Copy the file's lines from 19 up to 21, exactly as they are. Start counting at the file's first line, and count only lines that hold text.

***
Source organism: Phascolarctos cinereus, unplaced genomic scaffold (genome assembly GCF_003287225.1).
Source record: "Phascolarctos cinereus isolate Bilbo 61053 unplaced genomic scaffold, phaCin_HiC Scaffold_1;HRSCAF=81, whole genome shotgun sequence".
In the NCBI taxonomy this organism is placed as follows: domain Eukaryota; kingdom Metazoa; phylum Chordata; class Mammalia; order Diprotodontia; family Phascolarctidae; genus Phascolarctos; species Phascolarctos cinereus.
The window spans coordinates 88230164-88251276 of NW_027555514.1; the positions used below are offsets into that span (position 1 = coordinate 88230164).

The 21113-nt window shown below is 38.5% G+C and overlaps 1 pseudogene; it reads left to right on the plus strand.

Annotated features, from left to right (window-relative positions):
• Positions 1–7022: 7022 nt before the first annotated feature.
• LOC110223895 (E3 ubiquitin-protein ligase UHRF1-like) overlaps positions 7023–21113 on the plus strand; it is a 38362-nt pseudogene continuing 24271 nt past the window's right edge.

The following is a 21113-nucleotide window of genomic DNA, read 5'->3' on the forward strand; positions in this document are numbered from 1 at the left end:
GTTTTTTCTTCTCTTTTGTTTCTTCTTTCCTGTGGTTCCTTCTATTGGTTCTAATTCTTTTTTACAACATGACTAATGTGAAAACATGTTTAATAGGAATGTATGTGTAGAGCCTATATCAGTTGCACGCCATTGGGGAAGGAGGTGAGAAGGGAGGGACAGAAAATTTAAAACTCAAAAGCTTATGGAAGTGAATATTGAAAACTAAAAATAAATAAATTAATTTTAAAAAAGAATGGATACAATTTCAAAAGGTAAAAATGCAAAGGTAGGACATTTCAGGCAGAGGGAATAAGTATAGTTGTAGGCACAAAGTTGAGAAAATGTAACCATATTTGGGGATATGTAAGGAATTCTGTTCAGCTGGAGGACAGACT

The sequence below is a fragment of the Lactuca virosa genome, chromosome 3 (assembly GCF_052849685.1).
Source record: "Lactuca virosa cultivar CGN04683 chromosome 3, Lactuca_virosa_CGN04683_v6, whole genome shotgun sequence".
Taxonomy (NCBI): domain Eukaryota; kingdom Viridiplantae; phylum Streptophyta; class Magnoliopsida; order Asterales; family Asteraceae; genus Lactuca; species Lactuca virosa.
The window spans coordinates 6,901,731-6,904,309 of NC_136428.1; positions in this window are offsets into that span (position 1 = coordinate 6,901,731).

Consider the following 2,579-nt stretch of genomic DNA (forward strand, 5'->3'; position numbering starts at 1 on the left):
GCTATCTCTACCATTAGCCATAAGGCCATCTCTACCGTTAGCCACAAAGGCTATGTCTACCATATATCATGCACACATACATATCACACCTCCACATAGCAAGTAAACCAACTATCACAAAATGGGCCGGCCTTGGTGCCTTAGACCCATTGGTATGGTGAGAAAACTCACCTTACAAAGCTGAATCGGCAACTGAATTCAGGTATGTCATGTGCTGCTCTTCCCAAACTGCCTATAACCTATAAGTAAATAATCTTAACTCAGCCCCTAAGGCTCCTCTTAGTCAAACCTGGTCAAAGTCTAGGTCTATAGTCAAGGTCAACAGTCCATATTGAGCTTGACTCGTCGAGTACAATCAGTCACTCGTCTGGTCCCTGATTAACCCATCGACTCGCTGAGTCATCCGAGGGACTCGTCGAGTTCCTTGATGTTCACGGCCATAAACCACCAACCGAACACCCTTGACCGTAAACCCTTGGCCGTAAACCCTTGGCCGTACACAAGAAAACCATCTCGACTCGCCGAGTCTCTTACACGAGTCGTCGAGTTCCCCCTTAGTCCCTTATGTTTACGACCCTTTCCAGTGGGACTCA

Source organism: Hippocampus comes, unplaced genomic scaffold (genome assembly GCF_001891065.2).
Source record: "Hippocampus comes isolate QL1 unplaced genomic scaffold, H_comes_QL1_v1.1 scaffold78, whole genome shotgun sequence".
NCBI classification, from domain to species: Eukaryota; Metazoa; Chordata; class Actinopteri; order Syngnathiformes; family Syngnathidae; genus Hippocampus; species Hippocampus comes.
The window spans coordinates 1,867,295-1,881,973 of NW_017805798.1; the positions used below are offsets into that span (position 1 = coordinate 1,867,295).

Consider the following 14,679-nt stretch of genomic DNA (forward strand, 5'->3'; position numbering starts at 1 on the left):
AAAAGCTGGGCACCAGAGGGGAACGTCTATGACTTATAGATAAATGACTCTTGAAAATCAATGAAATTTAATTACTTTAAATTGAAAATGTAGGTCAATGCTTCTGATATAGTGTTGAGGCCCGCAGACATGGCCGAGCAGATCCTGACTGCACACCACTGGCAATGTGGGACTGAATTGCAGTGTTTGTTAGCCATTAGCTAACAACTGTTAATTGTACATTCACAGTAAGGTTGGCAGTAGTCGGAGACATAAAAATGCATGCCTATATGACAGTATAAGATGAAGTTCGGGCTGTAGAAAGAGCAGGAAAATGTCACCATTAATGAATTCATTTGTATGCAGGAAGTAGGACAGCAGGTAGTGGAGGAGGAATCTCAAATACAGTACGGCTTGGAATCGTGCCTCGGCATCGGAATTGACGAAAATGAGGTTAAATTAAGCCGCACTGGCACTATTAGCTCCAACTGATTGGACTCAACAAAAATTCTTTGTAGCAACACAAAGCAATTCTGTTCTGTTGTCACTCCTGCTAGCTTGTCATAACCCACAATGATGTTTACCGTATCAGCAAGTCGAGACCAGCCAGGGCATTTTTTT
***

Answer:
NCBI classification, from domain to species: Eukaryota; Metazoa; Chordata; class Actinopteri; order Syngnathiformes; family Syngnathidae; genus Hippocampus; species Hippocampus comes.
The window spans coordinates 1,867,295-1,881,973 of NW_017805798.1; the positions used below are offsets into that span (position 1 = coordinate 1,867,295).

Consider the following 14,679-nt stretch of genomic DNA (forward strand, 5'->3'; position numbering starts at 1 on the left):